A close friend was first diagnosed with AIDS in the spring of 1983 and was in St Vincent’s Hospital in Manhattan, they used to seal the doors with plastic sheets and make you wear masks, gloves, and gowns to visit AIDS patients. A wise mutual friend took me to see Mills in the hospital. We put on all the things and sidled through the plastic sheeting and then the nurse who was helping us ran back to the safety of her desk. We took off our plastic protections and kissed Mills on the forehead hello. In those days the journey from diagnosis to death was 1-2 years. Mills Omaly died in 1984.

Here’s a good sentence about 1981: By the end of the year, 121 of the individuals with the disease (of 270 reported cases) had died. It was 100% fatal in those days. For diagnosis, we had to rely on 3 marker diseases: Kaposi’s Sarcoma (a type of skin cancer), Pneumocystis carinii pneumonia (PCP), or a type of Lymphoma (another cancer). If you had one of these three things and you were a gay man, then you had AIDS. The issue is by the time you got to one of these three diseases, your AIDS was already quite advanced, and you’re about to die. We didn’t know this until later. So in 1983… someone would see the “wine-dark kiss of death” on their skin (Angels in America) and folks would run away. People would avoid them on the street. Families would disown them. Preachers would call it God’s Wrath. And since it was “only” gays, people treated them as a part of the populace that could be sacrificed. And then they would die, alone and isolated.

Even after the CDC ruled out casual contact as a possible vector of transmission a straight roomie once worried that he could get AIDS by sharing a smoke with me. But that was not just an issue of prejudice. This thing was so alien, even gays just didn’t know. People who thought that “gay” was a genetic thing suddenly wondered if AIDS was related to the “gay gene.” what if this was all programmed to collapse?

And even when we started talking about Safe Sex – which is to say use condoms, etc – I was in meetings where grown, intelligent people were like “Codswallop! I don’t need a condom, it’s not like anyone getting a baby here.” We didn’t want to admit it was your basic STD, albeit deadly, because that meant there was really only one way to stop it. That required everyone to play along, everyone needs to stop doing whatever they want. Bathhouses closed. Sex clubs closed. Back rooms in bars closed. And still, people were screaming about their personal freedom.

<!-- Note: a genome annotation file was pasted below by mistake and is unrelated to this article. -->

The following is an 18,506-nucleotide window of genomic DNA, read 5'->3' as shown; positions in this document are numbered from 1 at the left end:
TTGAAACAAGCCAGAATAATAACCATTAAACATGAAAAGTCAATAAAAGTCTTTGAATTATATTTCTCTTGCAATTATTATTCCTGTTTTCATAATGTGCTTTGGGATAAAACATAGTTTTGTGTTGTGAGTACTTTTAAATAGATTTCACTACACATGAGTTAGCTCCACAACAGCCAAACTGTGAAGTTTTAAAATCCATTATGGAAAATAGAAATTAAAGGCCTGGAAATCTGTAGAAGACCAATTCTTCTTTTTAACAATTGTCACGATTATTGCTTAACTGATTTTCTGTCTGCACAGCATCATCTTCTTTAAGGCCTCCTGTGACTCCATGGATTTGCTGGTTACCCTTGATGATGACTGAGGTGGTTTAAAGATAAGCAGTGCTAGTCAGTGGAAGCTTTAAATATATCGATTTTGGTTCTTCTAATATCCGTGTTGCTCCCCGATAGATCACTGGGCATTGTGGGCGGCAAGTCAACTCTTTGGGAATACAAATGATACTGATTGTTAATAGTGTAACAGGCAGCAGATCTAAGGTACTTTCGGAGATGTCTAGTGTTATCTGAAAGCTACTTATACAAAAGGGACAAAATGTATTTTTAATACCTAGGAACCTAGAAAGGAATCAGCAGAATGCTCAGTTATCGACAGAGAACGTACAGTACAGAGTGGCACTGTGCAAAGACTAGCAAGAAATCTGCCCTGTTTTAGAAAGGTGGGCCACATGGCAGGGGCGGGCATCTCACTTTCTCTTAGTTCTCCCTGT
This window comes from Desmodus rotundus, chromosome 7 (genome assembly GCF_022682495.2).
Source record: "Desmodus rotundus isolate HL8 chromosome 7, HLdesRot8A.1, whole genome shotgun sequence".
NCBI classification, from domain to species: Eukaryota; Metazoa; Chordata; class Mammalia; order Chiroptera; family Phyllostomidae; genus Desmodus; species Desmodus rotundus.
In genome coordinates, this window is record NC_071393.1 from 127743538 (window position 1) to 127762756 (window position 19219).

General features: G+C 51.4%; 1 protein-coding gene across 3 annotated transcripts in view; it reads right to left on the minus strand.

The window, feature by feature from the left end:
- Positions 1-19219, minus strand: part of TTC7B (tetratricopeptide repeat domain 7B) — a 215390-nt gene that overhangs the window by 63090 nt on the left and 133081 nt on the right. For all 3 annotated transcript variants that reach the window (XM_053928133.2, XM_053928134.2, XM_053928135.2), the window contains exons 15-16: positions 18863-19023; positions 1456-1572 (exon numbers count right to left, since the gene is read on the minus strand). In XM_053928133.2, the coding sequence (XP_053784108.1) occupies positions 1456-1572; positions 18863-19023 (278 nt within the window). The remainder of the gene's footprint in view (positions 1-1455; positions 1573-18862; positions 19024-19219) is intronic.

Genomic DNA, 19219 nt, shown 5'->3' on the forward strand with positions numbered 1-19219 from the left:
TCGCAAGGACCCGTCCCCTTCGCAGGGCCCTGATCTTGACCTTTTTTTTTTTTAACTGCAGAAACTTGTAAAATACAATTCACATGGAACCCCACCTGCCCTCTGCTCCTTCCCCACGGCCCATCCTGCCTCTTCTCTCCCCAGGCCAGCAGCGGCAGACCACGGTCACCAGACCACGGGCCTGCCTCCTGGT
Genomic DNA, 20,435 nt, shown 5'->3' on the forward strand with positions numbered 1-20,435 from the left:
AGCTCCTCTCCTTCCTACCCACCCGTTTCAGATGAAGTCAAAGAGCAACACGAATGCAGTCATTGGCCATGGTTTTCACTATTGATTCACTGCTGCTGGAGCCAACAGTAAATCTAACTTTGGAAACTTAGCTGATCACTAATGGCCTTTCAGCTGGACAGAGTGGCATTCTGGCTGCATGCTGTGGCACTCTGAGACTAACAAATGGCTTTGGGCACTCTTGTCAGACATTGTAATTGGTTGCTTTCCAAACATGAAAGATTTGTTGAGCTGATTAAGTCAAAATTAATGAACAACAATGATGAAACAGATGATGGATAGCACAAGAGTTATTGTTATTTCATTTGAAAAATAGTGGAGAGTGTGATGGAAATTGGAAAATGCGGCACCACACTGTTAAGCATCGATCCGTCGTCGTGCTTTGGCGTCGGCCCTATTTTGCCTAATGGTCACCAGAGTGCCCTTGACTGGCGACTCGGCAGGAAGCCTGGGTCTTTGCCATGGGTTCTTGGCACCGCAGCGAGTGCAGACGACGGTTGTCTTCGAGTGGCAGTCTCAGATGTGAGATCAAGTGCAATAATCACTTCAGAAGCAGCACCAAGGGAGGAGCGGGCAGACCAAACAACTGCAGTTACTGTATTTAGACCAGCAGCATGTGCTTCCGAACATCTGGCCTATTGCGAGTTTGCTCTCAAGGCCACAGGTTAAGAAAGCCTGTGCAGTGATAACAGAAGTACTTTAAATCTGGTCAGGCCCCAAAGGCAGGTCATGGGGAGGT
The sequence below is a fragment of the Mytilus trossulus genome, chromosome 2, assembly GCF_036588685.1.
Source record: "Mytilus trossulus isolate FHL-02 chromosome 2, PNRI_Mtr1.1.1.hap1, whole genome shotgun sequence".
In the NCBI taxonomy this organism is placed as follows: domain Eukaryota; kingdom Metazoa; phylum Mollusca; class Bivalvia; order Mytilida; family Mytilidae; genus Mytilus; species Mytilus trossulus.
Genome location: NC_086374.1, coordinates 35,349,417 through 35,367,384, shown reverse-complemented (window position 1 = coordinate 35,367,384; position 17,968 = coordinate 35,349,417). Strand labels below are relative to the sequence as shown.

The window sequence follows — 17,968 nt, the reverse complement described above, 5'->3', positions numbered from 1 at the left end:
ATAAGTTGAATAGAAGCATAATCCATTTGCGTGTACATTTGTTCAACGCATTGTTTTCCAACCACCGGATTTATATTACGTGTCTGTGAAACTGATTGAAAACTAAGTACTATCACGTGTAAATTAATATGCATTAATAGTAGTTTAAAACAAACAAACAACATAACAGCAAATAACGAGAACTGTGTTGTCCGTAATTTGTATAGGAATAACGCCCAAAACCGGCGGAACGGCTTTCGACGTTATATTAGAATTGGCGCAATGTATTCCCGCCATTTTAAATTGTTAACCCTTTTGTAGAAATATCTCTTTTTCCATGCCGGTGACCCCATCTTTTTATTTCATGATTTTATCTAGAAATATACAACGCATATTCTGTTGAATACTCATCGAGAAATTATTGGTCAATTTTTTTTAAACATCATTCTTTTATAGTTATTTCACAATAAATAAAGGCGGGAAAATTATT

It was so freaking scary. I’m crying now. For friends I lost. For panic I felt. For questions I had that no one could answer. I was constantly checking lymph nodes, odd blotches, and using this breath thing where you made a ball float in a tube marked with calibrations. I don’t know what it was, anymore: it had something to do with lung capacity and pneumonia. Had I ever had sex with someone who had had sex with someone who had had sex with someone who had AIDS? Thinking these things then is probably why I’m alive now: but it took a whole lot out of me.

That’s where we are now, at least in my book, except the time is telescoped now. Instead of two years, we can be dead in two weeks. People are screaming about freedom, still, but casual contact can be – actually – deadly. A few weeks ago, we did not know what we know now. Italy hadn’t happened a few weeks ago.

People are in denial: talking about Population Density in China like they’re still in Grade School trying to imagine “One Billion People.” Early on in the current crisis I heard about virus spread as an issue of Population Density in China, and how can we keep “them” from coming here. We’ll be safe in the US. Then I realized that population density in SF, NYC, etc. is higher than in China. In fact, in NYC, the only Borough with a similar density to central Wuhan is Staten Island. The others have a per-mile density several times greater than central Wuhan. SF is 15K more populous per square mile than central Wuhan. DC is higher. LA is higher. Rome and Napoli are way less dense than those US cities… so… brace yourselves.

And some people still think a portion of the population is purely sacrificial. It’s only the elderly (which I’ve heard too damn much). It’s only Chinese. It’s only travelers. It’s only the poor.

Yes, I’ve been here before.